Poor performance, poor maintenance, low efficiency, not providing the required amount of “Renewable Generation” advertising, etc, (real or imagined) all result in down checks on that rate of return. As you will notice, PG&E has not been able to pay dividends on its stock for quite a long time now.

Mike Smith
January 2, 2019 3:12 pm

Just pandering to some of the voters. I’ll take the claim seriously when we see a few corporate and/or government executives behind bars.

Clyde Spencer
January 2, 2019 3:12 pm

I can understand a possible charge of Negligent Homicide, but Murder seems to be over the top and unlikely to be able to get a conviction.

Ken Irwin
Reply to  Clyde Spencer
January 2, 2019 11:19 pm

Exactly – In South Africa a bus driver ran a bus load of kids over a railway line – against the lights and after some reckless overtaking of the cars at the crossing. Something like 12 kids were killed in the collision, the driver survived and was charged and convicted of murder.

Dumb – murder requires intent.

He walked on appeal.

January 2, 2019 3:19 pm

Congress can abrogate state governmental immunity by passing a statute that expressly provides for private damage suits against states.

January 2, 2019 3:35 pm

I bet the VP involved with “Green” stuff was being fast tracked and networking with highly placed people in the renewable industries and in government, while the VP tasked with cutting underbrush was going nowhere in the company, and that same VP can now be fired as a result of these fires.

John Robertson
January 2, 2019 4:17 pm

Happy New Year.
I hope those bozos go ahead and attempt to prosecute the utility.
Imagine if they succeed..they really are not going to like their new rules.
Shades of the pound me too meme.
Our progressive comrades have already told us;” We do not need evidence,due process or any of those old traditions..Just a “credible woman to make the claims”.
So in an alternate personality,I self identify as woman and claim that the politicians,environmentalists and bureaucrats conspired to burn out these citizenry.

Hang them now.
Have trial next year .
If we remember.

Democrats told us they agree with these methods, just last year.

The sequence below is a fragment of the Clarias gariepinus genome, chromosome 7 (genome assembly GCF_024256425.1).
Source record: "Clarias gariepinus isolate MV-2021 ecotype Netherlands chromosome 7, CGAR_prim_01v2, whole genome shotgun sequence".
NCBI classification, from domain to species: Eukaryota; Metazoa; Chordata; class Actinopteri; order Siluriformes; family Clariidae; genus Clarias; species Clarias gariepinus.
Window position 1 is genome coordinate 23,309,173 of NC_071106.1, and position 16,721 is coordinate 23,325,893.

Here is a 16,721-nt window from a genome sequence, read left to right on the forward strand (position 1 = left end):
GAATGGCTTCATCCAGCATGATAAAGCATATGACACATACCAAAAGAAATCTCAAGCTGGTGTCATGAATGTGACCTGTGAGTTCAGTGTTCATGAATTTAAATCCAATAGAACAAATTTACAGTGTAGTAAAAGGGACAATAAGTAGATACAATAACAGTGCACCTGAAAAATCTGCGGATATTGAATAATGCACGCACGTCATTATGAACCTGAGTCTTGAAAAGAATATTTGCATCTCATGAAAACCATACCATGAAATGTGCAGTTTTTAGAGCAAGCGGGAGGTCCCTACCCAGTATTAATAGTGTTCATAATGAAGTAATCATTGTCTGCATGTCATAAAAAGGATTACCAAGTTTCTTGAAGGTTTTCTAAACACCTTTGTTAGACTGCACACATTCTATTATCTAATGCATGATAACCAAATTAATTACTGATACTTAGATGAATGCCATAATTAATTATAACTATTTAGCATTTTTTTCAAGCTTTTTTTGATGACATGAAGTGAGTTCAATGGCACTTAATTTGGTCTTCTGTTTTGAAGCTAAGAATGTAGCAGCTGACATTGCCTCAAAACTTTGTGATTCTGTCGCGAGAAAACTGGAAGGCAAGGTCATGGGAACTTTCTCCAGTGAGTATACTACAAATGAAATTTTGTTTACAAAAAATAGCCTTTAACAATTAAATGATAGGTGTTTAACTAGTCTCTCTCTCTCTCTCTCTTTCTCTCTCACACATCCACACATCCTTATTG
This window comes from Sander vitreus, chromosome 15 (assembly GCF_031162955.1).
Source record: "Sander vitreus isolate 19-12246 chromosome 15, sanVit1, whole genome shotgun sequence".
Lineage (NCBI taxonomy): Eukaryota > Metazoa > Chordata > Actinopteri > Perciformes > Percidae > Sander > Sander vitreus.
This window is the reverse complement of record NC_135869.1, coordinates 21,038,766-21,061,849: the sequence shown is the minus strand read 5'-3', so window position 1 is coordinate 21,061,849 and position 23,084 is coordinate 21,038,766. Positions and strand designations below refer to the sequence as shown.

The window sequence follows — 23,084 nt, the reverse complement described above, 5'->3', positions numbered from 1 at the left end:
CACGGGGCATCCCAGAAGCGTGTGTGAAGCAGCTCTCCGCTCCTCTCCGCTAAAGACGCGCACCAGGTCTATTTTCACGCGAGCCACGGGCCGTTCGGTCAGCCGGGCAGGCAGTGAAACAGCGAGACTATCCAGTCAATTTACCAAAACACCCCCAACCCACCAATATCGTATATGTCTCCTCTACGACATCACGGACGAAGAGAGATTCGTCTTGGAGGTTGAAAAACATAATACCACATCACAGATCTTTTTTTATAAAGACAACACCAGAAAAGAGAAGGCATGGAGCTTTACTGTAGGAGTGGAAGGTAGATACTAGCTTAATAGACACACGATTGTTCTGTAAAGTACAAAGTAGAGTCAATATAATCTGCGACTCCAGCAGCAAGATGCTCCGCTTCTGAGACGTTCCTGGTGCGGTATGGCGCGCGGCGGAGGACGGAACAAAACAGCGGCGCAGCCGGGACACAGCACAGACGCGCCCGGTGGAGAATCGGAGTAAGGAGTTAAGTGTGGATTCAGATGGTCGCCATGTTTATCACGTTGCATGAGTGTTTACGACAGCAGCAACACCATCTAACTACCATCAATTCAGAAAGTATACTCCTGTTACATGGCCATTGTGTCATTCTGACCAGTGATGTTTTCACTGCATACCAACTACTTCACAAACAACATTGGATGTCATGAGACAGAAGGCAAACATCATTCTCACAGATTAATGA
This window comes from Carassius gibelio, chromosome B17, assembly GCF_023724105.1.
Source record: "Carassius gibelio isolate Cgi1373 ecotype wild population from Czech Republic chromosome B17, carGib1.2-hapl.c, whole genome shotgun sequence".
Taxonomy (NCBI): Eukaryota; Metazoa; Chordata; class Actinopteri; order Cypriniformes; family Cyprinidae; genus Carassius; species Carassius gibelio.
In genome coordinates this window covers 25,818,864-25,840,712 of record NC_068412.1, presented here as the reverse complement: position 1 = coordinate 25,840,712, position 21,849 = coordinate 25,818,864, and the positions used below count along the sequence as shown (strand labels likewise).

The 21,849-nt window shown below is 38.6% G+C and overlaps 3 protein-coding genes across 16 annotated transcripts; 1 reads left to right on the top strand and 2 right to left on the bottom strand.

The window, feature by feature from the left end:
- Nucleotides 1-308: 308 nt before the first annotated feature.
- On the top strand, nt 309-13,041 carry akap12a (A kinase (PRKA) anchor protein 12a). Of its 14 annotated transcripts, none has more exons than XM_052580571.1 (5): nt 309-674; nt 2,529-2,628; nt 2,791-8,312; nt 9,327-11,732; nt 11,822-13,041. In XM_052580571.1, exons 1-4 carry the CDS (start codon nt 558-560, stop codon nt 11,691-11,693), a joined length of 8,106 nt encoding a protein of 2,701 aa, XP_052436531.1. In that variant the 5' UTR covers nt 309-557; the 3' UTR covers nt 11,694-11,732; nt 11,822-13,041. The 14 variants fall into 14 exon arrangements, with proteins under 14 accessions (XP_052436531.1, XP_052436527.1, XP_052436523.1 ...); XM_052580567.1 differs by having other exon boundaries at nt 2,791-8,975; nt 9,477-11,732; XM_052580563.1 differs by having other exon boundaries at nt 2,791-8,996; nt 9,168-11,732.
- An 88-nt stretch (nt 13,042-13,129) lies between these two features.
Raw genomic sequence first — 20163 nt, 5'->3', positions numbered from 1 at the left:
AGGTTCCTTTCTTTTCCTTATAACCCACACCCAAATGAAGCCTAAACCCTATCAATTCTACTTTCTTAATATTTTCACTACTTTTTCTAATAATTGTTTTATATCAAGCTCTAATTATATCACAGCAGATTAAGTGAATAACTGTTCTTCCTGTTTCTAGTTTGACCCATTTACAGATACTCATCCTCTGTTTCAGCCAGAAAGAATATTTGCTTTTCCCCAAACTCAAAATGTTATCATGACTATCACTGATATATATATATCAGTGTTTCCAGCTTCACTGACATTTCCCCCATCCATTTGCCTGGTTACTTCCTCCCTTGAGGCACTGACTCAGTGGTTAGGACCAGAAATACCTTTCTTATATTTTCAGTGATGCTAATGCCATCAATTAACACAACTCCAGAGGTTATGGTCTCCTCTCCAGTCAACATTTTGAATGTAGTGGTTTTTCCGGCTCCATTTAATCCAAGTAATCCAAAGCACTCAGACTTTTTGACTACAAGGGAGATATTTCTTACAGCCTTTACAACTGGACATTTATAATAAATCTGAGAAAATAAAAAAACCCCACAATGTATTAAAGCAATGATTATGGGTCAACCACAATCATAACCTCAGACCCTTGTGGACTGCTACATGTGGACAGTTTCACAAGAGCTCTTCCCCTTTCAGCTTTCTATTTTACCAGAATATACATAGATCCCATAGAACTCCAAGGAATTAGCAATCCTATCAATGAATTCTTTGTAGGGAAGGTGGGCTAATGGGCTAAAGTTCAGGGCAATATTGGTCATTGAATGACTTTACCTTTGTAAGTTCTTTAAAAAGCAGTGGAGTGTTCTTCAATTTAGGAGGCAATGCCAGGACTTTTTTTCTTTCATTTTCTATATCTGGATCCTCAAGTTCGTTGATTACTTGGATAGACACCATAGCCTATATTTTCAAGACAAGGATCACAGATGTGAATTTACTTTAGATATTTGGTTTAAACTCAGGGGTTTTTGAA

Actually I recall some of the talking heads on Fox offering up same pablum.
What is “credible” to the credulous?

January 2, 2019 4:23 pm

Is anyone saying ” murder” other than the “energy reporter”? And the headline here at WUWT. Let’s not get into the fake news business. California’s rulers deserve severe punishment, no doubt, along with PG&E if found guilty but let’s get real. I am sure that those who lost loved ones would like to see a murder charge but it is very unlikely to happen.

Rud Istvan
Reply to  JimG1
January 2, 2019 5:14 pm

JimG1, the article is based on a formal court submission by Beccerra (CA AG) concerning the PGE responsibility for its exploding high pressure gas line near San Fran that killed several in 2010. His view of CA criminal law, PGE can in fact be found criminally liable for murder or manslaughter.

Reply to  JimG1
January 2, 2019 8:20 pm

“Is anyone saying ” murder” other than the “energy reporter”? And the headline here at WUWT.”
Indeed. The Daily Caller is not careful about accuracy. What the NBC report actually said (my bold) was
“State Attorney General Xavier Becerra’s office said PG&E could face the most serious in a range of criminal charges if it is found to have caused any of the recent deadly fires — and acted with malice in the operation and maintenance of its equipment, according to a brief filed Friday in Northern California’s federal district court.”

And of course they could, if they acted with malice.

Lewis p Buckingham
Reply to  Nick Stokes
January 3, 2019 1:16 am

The problem of culpability is not constrained by an NBC report of an Attorney General’s opinion.
Back home in Oz the concept of negligence is alive and well.
‘Residents of Tathra have accused authorities of negligence after they failed to heed warnings about the lack of bushfire hazard reduction in dense bushland around the NSW south coast town, now ­reeling from the loss of almost 70 homes.’

There is also a duty of care, not only by those who allegedly ignited the fire, but those who let the fuel build to a point where it was unstoppable.

‘The case supports the proposition that a landowner in
occupation of his land has a duty, when he is aware or ought
to be aware of a hazardous condition on the land which puts
the neighbouring land at risk, to take such steps as are
reasonable in all the circumstances to prevent or minimise
the risk of injury or damage to the neighbour’s property.’

Malice is a broad church
‘In any statutory definition of a crime, malice must be taken … as requiring either:

an actual intention to do the particular kind of harm that in fact was done; or
recklessness as to whether such harm should occur or not (i.e. the accused has foreseen that the particular kind of harm might be done and yet has gone on to take the risk of it).’

This is apt in global warming debates
its called ‘The Precautionary Principle’.

As has been written elsewhere, it may be said of this Californian Administration
‘If you seek[its] legacy, look about you’.

Flight Level
January 2, 2019 4:27 pm

That’s how you do it:
Tree management around power lines by chopper.
The technology is actually American, various sources and contrctors, more powerful equipment, are available in the USA :

Reply to  Flight Level
January 2, 2019 7:16 pm